Once the root cause is figured out and rectified, you must ensure that the same fault will not occur again in the same system in another location, or at a later time. If the RCA was done to identify the reasons behind unexpectedly good outcomes, you will have to test whether the same factors can be replicated in other scenarios and environments.

In essence, root cause analysis is used to precisely figure out what happened, how it happened, and why it happened, for any incident that occurs.

RCA is applied across many different industries

RCA is in essence a knowledge tool for identifying the root cause of any event or fault. Faults and problems occur in almost every industry, and RCA techniques can be used to investigate the underlying cause and contributing factors.

The most obvious and ubiquitous use we come across is in medical diagnosis. The same symptoms can be caused by a whole set of illnesses. It is the duty of the doctor to identify the underlying cause before a patient can be treated effectively. Almost all episodes of the popular TV show House, M.D. are exercises in root cause analysis, although in an unconventional manner.

Many other industry verticals use root cause analysis on a regular basis. Some of them are:
• Manufacturing (machine failure analysis)
• Industrial engineering and robotics
• Industrial process control and quality control
• Information technology (software testing, incident management, cybersecurity analysis)
• Complex event processing
Disaster management and accident analysis
• Pharmaceutical research
• Change management
Risk and safety management

RCA is a structured way of thinking and investigating any type of incident. With that in mind, RCA is not just limited to the areas mentioned above. It can be implemented in any sector or industry where the root cause of a problem needs to be identified.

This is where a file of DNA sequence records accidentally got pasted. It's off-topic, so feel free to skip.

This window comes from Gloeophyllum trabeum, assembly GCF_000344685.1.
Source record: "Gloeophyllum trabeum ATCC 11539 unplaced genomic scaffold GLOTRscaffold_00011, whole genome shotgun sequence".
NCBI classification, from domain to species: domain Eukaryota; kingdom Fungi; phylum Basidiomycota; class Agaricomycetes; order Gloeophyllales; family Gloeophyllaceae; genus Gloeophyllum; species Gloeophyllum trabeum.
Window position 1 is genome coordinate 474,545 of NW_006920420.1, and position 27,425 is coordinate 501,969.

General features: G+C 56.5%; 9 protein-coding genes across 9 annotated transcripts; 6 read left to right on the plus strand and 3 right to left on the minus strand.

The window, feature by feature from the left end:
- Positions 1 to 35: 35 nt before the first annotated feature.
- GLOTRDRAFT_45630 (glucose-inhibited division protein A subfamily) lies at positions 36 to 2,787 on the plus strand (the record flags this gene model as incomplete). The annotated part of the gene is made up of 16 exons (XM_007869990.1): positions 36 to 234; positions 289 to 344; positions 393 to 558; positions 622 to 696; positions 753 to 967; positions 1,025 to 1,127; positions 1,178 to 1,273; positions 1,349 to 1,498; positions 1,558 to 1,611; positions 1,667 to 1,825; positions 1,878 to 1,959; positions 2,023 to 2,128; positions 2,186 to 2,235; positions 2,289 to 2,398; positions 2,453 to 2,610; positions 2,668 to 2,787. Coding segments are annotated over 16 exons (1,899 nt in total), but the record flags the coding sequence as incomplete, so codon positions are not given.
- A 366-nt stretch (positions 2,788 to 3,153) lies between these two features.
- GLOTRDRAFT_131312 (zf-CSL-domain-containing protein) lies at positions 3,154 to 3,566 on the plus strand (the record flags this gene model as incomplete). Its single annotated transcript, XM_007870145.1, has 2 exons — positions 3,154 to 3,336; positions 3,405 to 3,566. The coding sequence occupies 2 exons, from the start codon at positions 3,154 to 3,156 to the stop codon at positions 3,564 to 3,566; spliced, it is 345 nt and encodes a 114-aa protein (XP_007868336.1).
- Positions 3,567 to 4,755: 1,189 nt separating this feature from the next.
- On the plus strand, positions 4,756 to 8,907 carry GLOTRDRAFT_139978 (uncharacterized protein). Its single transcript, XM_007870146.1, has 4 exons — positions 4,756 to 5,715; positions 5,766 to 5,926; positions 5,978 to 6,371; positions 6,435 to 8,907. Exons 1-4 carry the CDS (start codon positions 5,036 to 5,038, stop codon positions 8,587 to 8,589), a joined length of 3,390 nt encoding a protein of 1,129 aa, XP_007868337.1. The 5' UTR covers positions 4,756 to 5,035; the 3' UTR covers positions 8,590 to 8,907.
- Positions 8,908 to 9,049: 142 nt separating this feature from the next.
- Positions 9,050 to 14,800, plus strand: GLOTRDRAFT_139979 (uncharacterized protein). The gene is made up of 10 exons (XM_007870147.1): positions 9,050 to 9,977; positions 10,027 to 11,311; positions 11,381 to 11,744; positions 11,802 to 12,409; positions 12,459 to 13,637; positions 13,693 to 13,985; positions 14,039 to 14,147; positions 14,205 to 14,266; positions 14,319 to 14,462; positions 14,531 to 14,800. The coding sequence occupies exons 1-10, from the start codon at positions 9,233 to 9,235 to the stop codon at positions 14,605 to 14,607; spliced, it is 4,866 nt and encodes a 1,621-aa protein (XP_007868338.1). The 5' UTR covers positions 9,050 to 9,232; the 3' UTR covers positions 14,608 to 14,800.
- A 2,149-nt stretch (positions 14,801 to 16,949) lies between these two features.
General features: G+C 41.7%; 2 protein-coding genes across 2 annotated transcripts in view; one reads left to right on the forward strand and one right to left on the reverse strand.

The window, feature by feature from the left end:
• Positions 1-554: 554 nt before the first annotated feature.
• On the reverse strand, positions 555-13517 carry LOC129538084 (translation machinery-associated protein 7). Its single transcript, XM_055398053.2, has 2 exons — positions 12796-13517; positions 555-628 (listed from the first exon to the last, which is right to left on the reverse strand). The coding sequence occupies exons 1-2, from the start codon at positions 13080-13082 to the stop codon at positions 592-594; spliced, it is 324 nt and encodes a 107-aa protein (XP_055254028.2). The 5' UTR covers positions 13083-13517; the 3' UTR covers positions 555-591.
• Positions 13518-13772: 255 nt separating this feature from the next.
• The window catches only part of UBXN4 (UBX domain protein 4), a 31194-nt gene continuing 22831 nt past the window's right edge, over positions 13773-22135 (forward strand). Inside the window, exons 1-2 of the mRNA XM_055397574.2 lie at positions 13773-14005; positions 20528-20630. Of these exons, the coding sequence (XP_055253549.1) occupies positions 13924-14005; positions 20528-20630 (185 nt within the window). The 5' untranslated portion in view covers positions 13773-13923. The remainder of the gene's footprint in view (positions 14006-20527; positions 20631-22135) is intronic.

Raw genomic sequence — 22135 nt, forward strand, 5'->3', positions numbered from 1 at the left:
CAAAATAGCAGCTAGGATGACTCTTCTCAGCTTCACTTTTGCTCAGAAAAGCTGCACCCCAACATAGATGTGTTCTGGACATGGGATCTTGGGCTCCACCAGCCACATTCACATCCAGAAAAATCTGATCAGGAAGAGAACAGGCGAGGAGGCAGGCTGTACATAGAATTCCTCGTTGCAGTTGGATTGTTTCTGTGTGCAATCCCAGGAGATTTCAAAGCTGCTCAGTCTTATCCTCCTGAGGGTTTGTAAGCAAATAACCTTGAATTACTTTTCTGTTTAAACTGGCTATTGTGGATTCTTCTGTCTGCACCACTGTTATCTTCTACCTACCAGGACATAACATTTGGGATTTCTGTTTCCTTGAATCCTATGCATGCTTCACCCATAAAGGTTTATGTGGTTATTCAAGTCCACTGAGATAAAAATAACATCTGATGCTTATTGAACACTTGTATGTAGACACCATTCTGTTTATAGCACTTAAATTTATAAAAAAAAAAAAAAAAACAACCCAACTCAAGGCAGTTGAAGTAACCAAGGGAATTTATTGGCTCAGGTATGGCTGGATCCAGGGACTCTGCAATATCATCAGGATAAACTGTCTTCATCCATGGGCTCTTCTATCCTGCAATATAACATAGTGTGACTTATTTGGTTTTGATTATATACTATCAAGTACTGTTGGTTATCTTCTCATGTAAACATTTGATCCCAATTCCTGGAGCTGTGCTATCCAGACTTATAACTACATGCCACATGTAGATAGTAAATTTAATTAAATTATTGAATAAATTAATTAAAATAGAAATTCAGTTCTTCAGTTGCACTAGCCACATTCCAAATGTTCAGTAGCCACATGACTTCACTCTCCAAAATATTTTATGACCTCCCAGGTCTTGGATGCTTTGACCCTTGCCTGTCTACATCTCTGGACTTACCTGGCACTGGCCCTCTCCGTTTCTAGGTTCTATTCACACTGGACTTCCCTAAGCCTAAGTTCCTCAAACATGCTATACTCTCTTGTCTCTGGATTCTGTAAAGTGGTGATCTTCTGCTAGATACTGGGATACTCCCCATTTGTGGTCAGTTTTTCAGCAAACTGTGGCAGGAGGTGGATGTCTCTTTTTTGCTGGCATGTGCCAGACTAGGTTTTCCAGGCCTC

Root cause analysis steps

RCA can be accomplished using many different tools and techniques. These make use of different conceptual models to identify the problem at the root. Alhough all the tools differ at a cosmetic level, each of the techniques has to go through the conceptual steps to conclude the analysis.

Step 1: Problem statement
A problem statement and definition are essential for any form of analysis, not just RCA. This is a clear description of the problem and symptoms experienced. It gives the scope for the analysis.

Without a precise problem statement, RCA will be like a rudderless boat, without a direction to sail toward and unable to change direction. A well-defined problem statement also helps to determine the scale and scope of the potential solution to be implemented.

Step 2: Data collection
All available data related to the incident should be collected. Take, for example, machine failure in a manufacturing plant. Some of the pertinent information that needs to be collected is given below: